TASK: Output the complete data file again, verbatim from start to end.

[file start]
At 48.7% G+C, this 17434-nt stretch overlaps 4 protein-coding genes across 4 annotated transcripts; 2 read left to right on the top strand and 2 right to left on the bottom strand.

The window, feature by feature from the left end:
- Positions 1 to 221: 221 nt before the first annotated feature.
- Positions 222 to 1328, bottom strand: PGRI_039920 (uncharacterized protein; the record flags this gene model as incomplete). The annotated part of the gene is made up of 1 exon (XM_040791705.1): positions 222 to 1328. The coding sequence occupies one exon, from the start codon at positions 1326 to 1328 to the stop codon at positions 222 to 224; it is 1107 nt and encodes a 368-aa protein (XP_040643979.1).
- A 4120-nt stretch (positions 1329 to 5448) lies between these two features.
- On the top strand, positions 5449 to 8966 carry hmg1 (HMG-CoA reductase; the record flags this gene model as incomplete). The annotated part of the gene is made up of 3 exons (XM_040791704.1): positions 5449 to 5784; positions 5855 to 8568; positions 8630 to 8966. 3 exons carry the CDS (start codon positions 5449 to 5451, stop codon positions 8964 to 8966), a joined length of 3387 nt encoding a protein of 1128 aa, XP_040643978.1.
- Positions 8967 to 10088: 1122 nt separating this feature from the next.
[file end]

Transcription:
At 48.7% G+C, this 17434-nt stretch overlaps 4 protein-coding genes across 4 annotated transcripts; 2 read left to right on the top strand and 2 right to left on the bottom strand.

The window, feature by feature from the left end:
- Positions 1 to 221: 221 nt before the first annotated feature.
- Positions 222 to 1328, bottom strand: PGRI_039920 (uncharacterized protein; the record flags this gene model as incomplete). The annotated part of the gene is made up of 1 exon (XM_040791705.1): positions 222 to 1328. The coding sequence occupies one exon, from the start codon at positions 1326 to 1328 to the stop codon at positions 222 to 224; it is 1107 nt and encodes a 368-aa protein (XP_040643979.1).
- A 4120-nt stretch (positions 1329 to 5448) lies between these two features.
- On the top strand, positions 5449 to 8966 carry hmg1 (HMG-CoA reductase; the record flags this gene model as incomplete). The annotated part of the gene is made up of 3 exons (XM_040791704.1): positions 5449 to 5784; positions 5855 to 8568; positions 8630 to 8966. 3 exons carry the CDS (start codon positions 5449 to 5451, stop codon positions 8964 to 8966), a joined length of 3387 nt encoding a protein of 1128 aa, XP_040643978.1.
- Positions 8967 to 10088: 1122 nt separating this feature from the next.